SXSW 2021 Latinx Wrap Up

We had a blast enjoying this year’s virtual SXSW Film Festival! From shorts to documentaries to features and everything in between – the line up had tons to enjoy!

Check out some of our thoughts on the Latinx films we watched this year!

Credit: Documentary still from FRUITS OF LABOR)

Fruits of Labor (2021, Emily Ibañez)

This documentary follows a Mexican American teen as she juggles with graduating high school, working in the fields as a farmworker and dealing with the stress of regular ICE raids in her community. One of the most poignant aspects of this film is the ability it has to really hone in and focus on her inner turmoil. The camera has a really great grasp on how complicated her world is.

Credit: Jeremy Mackie

Language Lessons (2021, Natalie Morales)

Language Lessons uses Zoom and video chat technology to its advantage. Physical distance is a conduct for emotional connectivity. This film is filled to the brim with heart. Language Lessons follows Adam (Mark Duplass) who is gifted with Spanish Zoom Language lessons by his husband Will. After Will suddenly dies, Adam decides to continue his lessons with his teacher Cariño (Natalie Morales) and process his grief. Along the way he discovers that Cariño has a lot of sadness within herself as well, and the two learn to grow through their pain together. 

The emotional bond and platonic chemistry between the two, is the thing that makes this film shine it’s brightest and helps set it apart from other Zoom films that have been released in the past year. 

Credit: Courtesy of Bantufy Films

Ludi (2021, Edson Jean)

Ludi is a portrait of tenacity and graceful in its strength. The title character Ludi (Shein Mompremier) is a Haitian immigrant in Miami who works in care-taking. Ludi needs more money to send back home to Haiti so she takes a questionable night job from a co-worker. Her task is to take care of an old man for the night. When Ludi arrives at the location, she accidentally walks into the wrong home and ends up taking care of a hard headed aging man. The two learn to find common ground over the course of one night. This film is more about feeling rather than plot. Viewers should expect a quiet, earnest gaze into one night in the life of a Haitian immigrant in the pursuit of the American Dream. 

Credit: Soy Cubana (DP: Ivaylo Getov & Ezequiel Casares

Soy Cubana (2021, Jeremy Ungar, Ivaylo Getov)

One word to describe the documentary: joyous. The Vocal Vidas, a female singing quartet from Cuba, are renowned for their pitch perfect harmonies and rhythm. The group are invited to play a show in the United States. Their excitement is palpable. This film joins the songstresses on the journey in the US. Their excitement is palpable on screen and it is a delight to see the love they have for music when they sing.

Credit: Becky Baihui Chen

I’m Fine (Thanks For Asking) (2021, Angelique Molina, Kelley Kali)

Danny is recently widowed and a little lost. She and her young daughter are homeless, living in a tent on the side of the road in Los Angeles. Desperate to get enough money for a down payment on an apartment, we follow Danny as she roller skates up and down the city delivering food. Under the hot Angeleno sun, we can feel Danny’s fatigue and embarrassment at the situation she is in. One of the most interesting things this year is to see how the pandemic has influenced storytelling. A common thread amongst these is the search for interconnection and familiarity in the midst of hardship. In I’m Fine, this exploration is what pushes the narrative forward and keeps the viewer hooked.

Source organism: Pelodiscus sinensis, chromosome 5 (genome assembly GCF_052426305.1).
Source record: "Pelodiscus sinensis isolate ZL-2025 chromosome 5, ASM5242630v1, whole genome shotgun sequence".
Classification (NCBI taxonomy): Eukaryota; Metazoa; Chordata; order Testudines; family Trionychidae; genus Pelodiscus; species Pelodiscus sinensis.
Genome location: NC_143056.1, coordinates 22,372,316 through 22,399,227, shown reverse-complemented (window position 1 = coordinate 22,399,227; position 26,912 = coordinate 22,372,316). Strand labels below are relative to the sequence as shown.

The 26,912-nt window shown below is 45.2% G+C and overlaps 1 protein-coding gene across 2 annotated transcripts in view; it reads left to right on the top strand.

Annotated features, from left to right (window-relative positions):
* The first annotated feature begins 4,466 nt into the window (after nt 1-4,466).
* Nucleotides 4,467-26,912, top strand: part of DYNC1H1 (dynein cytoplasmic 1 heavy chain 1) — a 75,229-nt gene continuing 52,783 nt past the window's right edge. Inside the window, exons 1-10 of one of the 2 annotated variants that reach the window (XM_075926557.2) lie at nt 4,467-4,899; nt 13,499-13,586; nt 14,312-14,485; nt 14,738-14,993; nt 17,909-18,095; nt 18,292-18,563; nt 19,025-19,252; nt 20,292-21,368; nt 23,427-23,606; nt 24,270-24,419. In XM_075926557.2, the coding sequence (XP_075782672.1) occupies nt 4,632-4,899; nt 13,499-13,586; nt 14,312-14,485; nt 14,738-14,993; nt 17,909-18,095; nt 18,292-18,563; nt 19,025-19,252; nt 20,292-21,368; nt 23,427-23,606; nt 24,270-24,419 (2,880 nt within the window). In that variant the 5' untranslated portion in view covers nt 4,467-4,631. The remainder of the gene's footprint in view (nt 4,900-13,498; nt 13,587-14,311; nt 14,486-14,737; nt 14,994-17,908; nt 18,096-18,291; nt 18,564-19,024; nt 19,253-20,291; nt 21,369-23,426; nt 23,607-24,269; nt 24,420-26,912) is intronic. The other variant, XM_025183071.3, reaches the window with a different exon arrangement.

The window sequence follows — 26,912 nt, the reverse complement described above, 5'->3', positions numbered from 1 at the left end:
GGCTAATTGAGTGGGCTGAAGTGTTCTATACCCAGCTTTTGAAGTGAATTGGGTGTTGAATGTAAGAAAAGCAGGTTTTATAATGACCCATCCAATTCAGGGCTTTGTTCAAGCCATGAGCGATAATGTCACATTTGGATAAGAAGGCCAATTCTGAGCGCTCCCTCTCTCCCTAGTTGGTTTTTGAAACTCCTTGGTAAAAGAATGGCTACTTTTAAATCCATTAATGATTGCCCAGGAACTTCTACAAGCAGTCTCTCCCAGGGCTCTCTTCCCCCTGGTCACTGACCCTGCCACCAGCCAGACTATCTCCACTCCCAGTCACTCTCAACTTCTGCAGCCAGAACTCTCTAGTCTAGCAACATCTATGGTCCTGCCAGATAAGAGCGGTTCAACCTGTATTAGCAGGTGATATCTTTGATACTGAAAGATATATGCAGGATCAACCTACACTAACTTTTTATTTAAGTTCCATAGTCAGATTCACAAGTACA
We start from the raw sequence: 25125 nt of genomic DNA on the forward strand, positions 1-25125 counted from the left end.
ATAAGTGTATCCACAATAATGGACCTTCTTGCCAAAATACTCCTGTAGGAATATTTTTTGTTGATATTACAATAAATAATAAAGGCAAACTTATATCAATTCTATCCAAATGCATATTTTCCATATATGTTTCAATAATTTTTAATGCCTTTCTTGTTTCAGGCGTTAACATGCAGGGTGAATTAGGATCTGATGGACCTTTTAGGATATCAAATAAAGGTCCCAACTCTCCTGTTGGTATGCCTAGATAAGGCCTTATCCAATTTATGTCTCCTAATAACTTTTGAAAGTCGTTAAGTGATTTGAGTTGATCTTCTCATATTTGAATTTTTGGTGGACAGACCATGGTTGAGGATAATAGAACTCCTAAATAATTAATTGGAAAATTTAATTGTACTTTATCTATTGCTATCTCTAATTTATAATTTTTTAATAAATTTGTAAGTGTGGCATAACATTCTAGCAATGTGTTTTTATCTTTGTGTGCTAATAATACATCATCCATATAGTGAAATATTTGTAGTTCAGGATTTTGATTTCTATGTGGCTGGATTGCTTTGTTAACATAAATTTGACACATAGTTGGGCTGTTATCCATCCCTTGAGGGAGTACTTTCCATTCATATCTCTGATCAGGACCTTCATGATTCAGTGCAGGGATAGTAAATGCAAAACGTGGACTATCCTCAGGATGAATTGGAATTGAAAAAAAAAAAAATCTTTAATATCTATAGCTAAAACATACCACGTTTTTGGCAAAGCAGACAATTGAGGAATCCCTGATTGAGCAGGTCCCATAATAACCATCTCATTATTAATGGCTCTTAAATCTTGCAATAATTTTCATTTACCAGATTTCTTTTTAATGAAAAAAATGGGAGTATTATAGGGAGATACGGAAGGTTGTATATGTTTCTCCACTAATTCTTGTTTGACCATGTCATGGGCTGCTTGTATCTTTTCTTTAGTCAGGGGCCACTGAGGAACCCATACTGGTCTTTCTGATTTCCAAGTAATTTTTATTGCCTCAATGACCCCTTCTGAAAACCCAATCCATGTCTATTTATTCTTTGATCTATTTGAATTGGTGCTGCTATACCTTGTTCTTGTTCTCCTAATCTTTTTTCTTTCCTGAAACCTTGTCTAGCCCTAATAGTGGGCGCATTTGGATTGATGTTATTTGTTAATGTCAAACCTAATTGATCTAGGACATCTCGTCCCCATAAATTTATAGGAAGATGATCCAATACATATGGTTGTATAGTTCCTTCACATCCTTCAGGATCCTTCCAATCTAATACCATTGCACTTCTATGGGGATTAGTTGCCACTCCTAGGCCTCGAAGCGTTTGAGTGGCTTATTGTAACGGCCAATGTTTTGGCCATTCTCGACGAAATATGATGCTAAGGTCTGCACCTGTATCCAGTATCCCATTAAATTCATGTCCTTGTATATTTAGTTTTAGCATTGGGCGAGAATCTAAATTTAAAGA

Clarisse Albrecht as Emma, on the verge of a trip that’s going to change her destiny inexorably. | Credit: Point Barre

Bantú Mama (2021, Iván Herrera)

What does it mean to leave a home? What does it mean to make a home? To look for one? In Bantú Mama directed by Ivan Herrera, diaspora is explored through the intimate, poignant lens of found family.

Read our review here!

(Caption: LUCHADORAS by Paola Calvo & Patrick Jasim (c) TUMULT | Credit: Patrick Jasim)

Luchadoras (2021, Paola Calvo)

Commanding the ring with resilience and grit, Luchadoras is a documentary that finds and emphasizes power in community. Making its world premiere at SXSW, Luchadoras follows a group of luchadoras living in Ciudad Juárez, Mexico. A city notorious for its high femicide rates, the documentary gives a glimpse into the ways women in Juárez reclaim their strength.

Check out our interview with the director here!

Credit: Elo Company

Executive Order (2020, Lázaro Ramos)

The strength of the film lies in its dynamic cinematography and solid performances from the main cast. There are many wonderfully composed frames, creating a sense of dimensionality and emphasizing the movement of the cast on screen.

Check out our review here!

Nuevo Rico (2021, Kristian Mercado)

Shorts are some of our favorite things to watch at film festivals and SXSW is no exception. Watching Nuevo Rico is like being immersed in a baptism of ultra vivid hues, hyper stylized animation, and a deep love for Puerto Rico.

Check out our interview with the director here!

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